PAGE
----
Cash-strapped North Yorkshire County Council (NYCC) has agreed to pay more than £3,000 to the leaders of the county’s Labour and Independent groups.
Currently, allowances are paid to the leader of the authority’s biggest party and the deputy leader and leader of the second party in terms of group members.
Annual payments of £2,316 and £772 are made to the leaders of ‘other parties and secretaries of political groups’, where the group has more than 10 per cent of all members.
Each of Labour and Independent candidates won seven seats in the recent NYCC elections, which is less than that required minimum stated by the remuneration committee.
However, a vote on Wednesday approved a motion to remove the words ‘more than’, and that ‘the schedule and scheme be amended to state that ten per cent of the membership is to be understood as seven in number’.
Just four members voted against the recommended additions. Those councillors were UKIP members David Simister, Coun for Harrogate Bilton and Nidd Gorge and Sam Cross, who represents Filey.
Liberal councillors John Savage and John Clark also opposed the changes.
Coun Simister said: “This is a shocking message to send out to the region’s tax payers, and I for one could not support it.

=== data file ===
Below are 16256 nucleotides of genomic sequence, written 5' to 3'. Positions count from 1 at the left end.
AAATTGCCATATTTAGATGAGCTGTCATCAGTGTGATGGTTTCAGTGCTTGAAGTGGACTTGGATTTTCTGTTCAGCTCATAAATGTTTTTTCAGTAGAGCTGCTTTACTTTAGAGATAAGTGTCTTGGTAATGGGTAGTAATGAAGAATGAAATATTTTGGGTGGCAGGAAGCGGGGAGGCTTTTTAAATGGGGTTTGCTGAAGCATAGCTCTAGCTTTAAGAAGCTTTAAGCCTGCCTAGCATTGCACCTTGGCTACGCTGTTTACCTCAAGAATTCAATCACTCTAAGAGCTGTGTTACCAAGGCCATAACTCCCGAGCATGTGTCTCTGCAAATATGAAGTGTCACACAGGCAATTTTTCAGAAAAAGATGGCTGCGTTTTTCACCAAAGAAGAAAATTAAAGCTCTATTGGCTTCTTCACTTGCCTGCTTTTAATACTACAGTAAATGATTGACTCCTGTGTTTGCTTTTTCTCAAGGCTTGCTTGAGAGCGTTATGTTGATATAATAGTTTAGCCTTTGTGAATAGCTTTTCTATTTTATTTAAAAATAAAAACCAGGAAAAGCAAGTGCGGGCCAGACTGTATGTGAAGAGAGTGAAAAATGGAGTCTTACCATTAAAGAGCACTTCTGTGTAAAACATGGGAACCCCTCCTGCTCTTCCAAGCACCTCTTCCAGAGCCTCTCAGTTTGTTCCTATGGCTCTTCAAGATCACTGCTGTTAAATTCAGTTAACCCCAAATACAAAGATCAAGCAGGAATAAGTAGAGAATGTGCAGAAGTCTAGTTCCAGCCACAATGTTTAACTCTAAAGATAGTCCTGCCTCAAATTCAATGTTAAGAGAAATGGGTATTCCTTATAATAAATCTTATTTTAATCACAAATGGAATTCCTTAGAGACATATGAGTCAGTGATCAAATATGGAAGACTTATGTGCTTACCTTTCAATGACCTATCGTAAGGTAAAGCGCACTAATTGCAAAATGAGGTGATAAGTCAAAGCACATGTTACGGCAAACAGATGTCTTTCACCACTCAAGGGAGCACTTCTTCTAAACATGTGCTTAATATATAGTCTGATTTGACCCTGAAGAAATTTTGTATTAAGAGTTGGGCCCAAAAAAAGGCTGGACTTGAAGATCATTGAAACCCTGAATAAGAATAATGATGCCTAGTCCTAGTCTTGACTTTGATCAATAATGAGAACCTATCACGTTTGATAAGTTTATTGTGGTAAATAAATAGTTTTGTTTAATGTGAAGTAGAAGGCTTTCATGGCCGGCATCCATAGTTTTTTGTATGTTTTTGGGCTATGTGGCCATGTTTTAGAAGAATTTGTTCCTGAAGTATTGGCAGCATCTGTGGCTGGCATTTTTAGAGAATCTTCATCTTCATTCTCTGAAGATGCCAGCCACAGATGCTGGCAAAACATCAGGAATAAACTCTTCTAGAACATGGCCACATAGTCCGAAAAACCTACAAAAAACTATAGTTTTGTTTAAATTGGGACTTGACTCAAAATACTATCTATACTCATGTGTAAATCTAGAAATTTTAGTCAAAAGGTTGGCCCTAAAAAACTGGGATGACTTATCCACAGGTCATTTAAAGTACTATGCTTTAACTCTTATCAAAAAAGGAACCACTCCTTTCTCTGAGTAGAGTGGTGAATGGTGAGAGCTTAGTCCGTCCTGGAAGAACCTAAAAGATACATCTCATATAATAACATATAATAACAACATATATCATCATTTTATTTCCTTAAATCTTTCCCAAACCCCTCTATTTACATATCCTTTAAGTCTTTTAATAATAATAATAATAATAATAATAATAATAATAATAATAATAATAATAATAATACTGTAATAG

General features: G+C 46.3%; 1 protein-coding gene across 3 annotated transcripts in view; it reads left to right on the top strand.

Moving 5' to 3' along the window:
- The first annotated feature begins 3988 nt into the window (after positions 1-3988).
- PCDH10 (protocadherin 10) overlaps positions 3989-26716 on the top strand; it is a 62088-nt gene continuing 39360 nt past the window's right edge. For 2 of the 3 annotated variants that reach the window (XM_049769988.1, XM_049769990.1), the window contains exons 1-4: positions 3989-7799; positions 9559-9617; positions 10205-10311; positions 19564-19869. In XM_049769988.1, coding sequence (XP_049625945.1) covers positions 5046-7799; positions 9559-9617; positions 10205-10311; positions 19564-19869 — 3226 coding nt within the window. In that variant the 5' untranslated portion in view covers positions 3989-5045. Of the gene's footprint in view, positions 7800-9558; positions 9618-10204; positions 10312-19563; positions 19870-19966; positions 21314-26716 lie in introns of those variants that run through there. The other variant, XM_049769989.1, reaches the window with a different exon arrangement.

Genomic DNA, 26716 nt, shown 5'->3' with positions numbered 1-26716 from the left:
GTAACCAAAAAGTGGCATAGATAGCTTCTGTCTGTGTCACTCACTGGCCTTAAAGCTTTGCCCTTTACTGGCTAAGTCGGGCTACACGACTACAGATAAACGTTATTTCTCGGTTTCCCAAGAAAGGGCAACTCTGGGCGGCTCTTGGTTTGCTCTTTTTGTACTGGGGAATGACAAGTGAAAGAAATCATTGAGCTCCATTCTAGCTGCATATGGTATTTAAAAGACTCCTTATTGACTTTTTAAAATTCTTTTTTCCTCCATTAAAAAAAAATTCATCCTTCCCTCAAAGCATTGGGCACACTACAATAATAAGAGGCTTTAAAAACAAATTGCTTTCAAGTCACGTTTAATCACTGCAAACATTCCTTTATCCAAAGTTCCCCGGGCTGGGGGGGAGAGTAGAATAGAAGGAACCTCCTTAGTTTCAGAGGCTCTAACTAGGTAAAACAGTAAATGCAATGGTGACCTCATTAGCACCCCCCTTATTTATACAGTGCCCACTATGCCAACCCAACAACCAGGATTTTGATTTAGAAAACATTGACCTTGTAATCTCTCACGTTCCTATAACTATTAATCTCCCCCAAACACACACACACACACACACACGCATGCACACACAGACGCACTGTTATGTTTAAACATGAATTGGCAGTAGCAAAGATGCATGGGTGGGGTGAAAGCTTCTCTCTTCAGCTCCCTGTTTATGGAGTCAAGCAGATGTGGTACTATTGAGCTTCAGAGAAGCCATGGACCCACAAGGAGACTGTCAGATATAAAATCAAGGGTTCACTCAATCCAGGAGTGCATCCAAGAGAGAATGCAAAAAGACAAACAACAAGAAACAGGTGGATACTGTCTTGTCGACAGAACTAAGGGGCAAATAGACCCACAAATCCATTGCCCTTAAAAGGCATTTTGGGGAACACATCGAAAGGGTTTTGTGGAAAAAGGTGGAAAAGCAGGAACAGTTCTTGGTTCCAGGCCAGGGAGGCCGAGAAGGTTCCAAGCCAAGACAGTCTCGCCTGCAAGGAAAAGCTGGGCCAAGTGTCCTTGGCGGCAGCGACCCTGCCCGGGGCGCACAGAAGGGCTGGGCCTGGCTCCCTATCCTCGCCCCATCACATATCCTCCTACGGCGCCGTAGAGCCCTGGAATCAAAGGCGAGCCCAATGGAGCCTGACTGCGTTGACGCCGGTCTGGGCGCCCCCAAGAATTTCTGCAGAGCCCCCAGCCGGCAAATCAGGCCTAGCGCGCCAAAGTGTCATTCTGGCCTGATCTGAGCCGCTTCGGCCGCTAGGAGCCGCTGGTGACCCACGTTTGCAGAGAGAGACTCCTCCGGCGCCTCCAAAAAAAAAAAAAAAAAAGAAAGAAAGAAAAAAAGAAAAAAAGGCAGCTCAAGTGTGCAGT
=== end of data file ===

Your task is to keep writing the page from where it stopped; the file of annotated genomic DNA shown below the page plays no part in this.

“Many of the roads in Harrogate are in a shocking state, and this money could have gone towards filling a few potholes. Instead it’s going to be filling members’ wallets and purses.”
County Coun Cross said: “It is outrageous that when the authority is looking to make £92 million in savings, Conservative, Lib Dem, Labour and Independents are voting to change the special allowance rules.
“Labour and the Independents both failed to get more than the requisite 10 per cent, so they should not get these allowances. It’s a disgrace when people are having problems paying their bills and put food on the table.”
As reported in the Harrogate Advertiser on January 3, NYCC is facing government funding cuts of £93million by 2015.
Frontline services may be at risk as the authority admitted it would have to embark on an even greater cost-cutting period.